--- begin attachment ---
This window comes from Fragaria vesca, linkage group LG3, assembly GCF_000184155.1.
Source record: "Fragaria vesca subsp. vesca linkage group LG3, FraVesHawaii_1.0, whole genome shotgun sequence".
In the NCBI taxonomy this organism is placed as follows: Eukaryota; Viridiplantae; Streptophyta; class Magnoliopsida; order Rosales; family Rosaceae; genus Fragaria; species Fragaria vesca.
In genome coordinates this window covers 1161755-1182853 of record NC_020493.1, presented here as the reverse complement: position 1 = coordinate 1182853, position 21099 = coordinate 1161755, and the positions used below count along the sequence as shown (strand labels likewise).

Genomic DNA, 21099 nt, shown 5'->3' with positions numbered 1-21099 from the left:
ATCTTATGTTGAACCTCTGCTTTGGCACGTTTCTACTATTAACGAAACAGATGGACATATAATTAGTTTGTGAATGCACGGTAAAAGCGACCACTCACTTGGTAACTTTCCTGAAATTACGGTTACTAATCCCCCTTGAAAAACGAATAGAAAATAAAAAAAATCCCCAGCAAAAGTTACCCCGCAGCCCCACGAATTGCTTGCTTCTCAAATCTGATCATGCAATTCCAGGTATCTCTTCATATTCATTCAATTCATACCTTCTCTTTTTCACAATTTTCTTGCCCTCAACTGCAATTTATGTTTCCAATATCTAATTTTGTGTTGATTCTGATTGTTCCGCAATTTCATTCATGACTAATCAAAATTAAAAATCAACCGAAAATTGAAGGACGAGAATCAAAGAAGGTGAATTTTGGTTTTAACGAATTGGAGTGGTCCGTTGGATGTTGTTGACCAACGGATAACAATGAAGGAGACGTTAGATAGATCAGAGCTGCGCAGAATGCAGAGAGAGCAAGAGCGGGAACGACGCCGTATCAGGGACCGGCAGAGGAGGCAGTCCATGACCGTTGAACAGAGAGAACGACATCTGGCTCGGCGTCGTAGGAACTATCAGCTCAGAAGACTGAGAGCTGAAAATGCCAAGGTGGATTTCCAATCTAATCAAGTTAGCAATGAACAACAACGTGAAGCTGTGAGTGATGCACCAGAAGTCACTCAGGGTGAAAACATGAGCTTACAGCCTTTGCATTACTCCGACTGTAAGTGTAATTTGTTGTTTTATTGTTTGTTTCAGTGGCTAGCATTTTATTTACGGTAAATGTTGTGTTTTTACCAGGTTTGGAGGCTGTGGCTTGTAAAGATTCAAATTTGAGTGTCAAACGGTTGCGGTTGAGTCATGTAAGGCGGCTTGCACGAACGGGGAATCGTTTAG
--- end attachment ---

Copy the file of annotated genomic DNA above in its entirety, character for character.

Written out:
This window comes from Fragaria vesca, linkage group LG3, assembly GCF_000184155.1.
Source record: "Fragaria vesca subsp. vesca linkage group LG3, FraVesHawaii_1.0, whole genome shotgun sequence".
In the NCBI taxonomy this organism is placed as follows: Eukaryota; Viridiplantae; Streptophyta; class Magnoliopsida; order Rosales; family Rosaceae; genus Fragaria; species Fragaria vesca.
In genome coordinates this window covers 1161755-1182853 of record NC_020493.1, presented here as the reverse complement: position 1 = coordinate 1182853, position 21099 = coordinate 1161755, and the positions used below count along the sequence as shown (strand labels likewise).

Genomic DNA, 21099 nt, shown 5'->3' with positions numbered 1-21099 from the left:
ATCTTATGTTGAACCTCTGCTTTGGCACGTTTCTACTATTAACGAAACAGATGGACATATAATTAGTTTGTGAATGCACGGTAAAAGCGACCACTCACTTGGTAACTTTCCTGAAATTACGGTTACTAATCCCCCTTGAAAAACGAATAGAAAATAAAAAAAATCCCCAGCAAAAGTTACCCCGCAGCCCCACGAATTGCTTGCTTCTCAAATCTGATCATGCAATTCCAGGTATCTCTTCATATTCATTCAATTCATACCTTCTCTTTTTCACAATTTTCTTGCCCTCAACTGCAATTTATGTTTCCAATATCTAATTTTGTGTTGATTCTGATTGTTCCGCAATTTCATTCATGACTAATCAAAATTAAAAATCAACCGAAAATTGAAGGACGAGAATCAAAGAAGGTGAATTTTGGTTTTAACGAATTGGAGTGGTCCGTTGGATGTTGTTGACCAACGGATAACAATGAAGGAGACGTTAGATAGATCAGAGCTGCGCAGAATGCAGAGAGAGCAAGAGCGGGAACGACGCCGTATCAGGGACCGGCAGAGGAGGCAGTCCATGACCGTTGAACAGAGAGAACGACATCTGGCTCGGCGTCGTAGGAACTATCAGCTCAGAAGACTGAGAGCTGAAAATGCCAAGGTGGATTTCCAATCTAATCAAGTTAGCAATGAACAACAACGTGAAGCTGTGAGTGATGCACCAGAAGTCACTCAGGGTGAAAACATGAGCTTACAGCCTTTGCATTACTCCGACTGTAAGTGTAATTTGTTGTTTTATTGTTTGTTTCAGTGGCTAGCATTTTATTTACGGTAAATGTTGTGTTTTTACCAGGTTTGGAGGCTGTGGCTTGTAAAGATTCAAATTTGAGTGTCAAACGGTTGCGGTTGAGTCATGTAAGGCGGCTTGCACGAACGGGGAATCGTTTAG